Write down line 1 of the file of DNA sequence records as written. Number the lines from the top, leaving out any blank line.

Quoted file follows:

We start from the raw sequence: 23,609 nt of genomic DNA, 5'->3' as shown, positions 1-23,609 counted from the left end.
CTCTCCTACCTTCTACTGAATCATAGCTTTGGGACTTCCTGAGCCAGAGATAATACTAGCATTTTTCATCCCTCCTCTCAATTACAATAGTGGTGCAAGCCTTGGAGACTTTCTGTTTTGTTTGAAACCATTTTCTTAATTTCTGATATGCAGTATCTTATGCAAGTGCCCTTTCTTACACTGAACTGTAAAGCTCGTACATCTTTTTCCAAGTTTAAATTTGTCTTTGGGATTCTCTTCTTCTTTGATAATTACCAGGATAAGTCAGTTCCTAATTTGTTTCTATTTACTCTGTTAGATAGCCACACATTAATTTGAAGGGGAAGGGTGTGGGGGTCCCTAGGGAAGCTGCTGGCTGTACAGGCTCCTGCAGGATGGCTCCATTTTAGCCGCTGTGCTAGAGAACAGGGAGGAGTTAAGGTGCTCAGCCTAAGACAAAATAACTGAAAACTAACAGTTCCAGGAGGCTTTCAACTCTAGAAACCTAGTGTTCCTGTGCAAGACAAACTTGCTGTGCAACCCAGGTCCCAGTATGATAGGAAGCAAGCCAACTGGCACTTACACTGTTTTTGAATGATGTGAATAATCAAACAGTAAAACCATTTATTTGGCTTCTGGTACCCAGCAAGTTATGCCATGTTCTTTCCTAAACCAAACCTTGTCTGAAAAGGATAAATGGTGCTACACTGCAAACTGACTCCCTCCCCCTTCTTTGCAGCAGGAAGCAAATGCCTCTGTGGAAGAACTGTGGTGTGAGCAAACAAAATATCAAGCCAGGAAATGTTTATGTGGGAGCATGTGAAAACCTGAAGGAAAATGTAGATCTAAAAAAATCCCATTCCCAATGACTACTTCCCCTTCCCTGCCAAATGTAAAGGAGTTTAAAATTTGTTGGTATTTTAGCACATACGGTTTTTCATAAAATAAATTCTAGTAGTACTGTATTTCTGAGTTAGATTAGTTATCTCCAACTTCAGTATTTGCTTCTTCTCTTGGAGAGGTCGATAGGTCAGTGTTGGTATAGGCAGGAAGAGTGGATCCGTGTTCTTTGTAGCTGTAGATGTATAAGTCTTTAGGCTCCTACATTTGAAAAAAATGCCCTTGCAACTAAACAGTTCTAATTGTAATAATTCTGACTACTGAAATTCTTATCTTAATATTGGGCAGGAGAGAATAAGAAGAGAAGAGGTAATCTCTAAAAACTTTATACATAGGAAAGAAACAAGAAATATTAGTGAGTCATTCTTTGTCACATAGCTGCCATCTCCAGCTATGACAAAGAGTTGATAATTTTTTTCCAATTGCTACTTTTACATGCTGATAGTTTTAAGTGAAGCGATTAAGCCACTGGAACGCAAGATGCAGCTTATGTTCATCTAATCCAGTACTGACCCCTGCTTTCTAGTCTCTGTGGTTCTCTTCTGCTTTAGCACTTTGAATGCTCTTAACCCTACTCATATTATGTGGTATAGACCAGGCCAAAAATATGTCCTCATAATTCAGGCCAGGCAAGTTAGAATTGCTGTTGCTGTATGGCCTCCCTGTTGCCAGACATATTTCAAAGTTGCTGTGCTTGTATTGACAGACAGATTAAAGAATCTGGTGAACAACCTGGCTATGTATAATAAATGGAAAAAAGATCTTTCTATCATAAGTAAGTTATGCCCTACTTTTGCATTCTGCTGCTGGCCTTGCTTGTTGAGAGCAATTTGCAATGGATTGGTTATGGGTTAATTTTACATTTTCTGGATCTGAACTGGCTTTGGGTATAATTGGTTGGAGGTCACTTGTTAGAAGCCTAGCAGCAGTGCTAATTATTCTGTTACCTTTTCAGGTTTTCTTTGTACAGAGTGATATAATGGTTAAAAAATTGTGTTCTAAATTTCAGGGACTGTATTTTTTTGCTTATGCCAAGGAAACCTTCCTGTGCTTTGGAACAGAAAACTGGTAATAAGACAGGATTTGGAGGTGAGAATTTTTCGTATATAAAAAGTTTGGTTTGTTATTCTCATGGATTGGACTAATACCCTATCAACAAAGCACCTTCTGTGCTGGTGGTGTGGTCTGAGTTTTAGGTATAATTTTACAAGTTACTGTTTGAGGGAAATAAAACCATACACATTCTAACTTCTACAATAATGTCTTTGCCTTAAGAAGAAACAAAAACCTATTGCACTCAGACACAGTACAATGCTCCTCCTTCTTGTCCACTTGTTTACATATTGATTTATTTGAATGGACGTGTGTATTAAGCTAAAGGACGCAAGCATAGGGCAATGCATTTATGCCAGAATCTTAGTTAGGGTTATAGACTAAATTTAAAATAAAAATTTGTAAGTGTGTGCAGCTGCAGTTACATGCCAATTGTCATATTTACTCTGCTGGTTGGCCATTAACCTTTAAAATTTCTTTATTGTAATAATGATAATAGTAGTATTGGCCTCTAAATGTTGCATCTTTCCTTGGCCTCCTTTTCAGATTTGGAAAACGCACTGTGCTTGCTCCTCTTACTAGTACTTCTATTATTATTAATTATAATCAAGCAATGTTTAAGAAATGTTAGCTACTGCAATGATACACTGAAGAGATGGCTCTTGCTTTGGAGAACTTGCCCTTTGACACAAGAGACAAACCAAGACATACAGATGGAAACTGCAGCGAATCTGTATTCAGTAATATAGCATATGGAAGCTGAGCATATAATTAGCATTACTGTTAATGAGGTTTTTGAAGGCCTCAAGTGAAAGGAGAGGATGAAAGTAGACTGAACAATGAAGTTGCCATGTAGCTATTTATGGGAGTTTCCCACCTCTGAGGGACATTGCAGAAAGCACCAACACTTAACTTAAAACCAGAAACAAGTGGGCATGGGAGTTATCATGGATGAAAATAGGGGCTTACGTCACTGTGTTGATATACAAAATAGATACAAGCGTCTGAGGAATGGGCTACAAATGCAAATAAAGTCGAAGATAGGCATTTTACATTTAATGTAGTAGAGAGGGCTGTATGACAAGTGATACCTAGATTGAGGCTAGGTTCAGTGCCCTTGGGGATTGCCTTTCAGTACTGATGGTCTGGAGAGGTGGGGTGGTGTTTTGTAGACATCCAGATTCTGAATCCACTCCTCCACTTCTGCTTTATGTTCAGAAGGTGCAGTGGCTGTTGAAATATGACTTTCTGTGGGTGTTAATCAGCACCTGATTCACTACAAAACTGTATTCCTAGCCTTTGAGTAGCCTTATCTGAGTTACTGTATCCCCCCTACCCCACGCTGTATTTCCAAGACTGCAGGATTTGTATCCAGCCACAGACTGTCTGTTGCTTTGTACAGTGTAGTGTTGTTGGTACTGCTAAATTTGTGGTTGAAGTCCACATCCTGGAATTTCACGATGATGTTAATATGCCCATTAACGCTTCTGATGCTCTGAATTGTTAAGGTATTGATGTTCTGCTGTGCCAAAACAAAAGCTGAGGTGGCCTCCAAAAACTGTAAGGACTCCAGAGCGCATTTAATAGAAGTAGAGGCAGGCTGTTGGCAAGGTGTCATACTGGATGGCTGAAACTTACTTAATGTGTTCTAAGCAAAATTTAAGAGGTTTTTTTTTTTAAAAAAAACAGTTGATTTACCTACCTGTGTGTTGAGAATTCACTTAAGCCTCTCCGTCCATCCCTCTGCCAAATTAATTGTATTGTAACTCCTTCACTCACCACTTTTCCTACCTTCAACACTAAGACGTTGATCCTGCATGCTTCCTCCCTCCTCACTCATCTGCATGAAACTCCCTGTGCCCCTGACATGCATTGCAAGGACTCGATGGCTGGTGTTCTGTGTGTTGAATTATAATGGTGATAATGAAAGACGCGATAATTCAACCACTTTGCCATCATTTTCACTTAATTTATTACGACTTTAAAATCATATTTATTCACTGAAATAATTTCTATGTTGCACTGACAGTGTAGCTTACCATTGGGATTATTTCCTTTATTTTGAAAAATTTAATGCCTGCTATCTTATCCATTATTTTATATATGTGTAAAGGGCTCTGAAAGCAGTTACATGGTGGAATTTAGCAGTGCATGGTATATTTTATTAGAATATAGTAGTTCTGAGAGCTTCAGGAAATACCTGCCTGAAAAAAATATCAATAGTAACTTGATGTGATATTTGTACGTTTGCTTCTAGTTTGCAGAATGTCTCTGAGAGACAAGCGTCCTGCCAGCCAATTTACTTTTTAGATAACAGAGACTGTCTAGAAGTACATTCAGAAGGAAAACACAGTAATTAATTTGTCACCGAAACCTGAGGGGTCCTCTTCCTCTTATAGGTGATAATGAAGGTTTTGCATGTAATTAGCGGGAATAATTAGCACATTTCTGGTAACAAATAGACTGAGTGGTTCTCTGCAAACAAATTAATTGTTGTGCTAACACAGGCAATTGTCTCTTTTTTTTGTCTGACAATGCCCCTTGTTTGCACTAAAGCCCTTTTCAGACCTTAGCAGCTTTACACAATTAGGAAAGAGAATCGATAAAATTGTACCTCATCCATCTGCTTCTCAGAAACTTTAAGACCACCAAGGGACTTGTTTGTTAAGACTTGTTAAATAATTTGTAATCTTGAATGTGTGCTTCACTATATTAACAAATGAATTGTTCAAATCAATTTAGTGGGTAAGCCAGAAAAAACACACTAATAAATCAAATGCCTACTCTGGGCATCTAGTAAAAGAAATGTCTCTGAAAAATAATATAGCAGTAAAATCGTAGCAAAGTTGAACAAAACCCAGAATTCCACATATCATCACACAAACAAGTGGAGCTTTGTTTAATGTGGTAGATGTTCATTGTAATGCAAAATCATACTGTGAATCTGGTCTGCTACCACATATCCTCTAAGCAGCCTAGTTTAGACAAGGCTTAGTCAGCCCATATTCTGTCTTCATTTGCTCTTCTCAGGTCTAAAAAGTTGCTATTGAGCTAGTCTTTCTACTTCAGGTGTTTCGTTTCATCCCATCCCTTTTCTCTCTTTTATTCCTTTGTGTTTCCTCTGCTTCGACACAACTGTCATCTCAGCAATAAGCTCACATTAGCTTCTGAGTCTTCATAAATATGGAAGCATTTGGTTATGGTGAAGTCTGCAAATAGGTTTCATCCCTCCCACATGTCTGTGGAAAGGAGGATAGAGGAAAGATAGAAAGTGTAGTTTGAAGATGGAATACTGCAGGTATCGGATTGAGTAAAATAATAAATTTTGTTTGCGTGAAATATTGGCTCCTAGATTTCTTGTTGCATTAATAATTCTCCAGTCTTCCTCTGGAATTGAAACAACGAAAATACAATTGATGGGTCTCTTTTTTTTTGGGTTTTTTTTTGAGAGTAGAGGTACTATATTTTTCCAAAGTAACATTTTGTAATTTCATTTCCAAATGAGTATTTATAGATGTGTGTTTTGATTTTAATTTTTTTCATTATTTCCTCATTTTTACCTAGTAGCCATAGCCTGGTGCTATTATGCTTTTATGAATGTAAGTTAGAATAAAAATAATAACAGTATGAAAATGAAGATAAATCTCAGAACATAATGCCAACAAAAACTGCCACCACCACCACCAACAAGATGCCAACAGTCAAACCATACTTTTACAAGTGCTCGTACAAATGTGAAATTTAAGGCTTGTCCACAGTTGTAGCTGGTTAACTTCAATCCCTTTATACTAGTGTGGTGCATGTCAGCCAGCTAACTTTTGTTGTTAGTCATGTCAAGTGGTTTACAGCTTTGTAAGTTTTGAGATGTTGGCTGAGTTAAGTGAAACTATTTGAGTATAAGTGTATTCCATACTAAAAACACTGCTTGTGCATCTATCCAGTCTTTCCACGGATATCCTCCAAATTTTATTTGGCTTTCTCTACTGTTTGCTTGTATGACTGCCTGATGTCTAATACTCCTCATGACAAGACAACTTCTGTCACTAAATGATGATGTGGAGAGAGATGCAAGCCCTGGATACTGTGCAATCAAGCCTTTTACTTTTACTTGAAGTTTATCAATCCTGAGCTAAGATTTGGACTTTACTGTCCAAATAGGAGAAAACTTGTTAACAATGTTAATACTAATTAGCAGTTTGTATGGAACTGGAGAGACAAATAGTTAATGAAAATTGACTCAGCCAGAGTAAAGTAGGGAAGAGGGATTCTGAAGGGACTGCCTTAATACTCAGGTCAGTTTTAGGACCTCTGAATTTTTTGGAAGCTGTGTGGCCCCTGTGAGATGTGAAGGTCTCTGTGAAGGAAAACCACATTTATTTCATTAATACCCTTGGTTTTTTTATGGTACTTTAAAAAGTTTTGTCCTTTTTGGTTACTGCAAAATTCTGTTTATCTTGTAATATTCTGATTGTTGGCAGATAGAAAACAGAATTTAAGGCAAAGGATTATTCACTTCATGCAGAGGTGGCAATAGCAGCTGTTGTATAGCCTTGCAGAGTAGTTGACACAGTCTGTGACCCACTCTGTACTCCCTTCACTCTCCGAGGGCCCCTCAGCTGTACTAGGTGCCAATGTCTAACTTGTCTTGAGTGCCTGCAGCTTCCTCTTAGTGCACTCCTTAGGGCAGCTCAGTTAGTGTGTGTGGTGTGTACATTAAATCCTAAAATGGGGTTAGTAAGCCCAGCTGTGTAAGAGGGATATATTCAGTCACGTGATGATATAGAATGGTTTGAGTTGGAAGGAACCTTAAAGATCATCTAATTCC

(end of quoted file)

We start from the raw sequence: 23,609 nt of genomic DNA, 5'->3' as shown, positions 1-23,609 counted from the left end.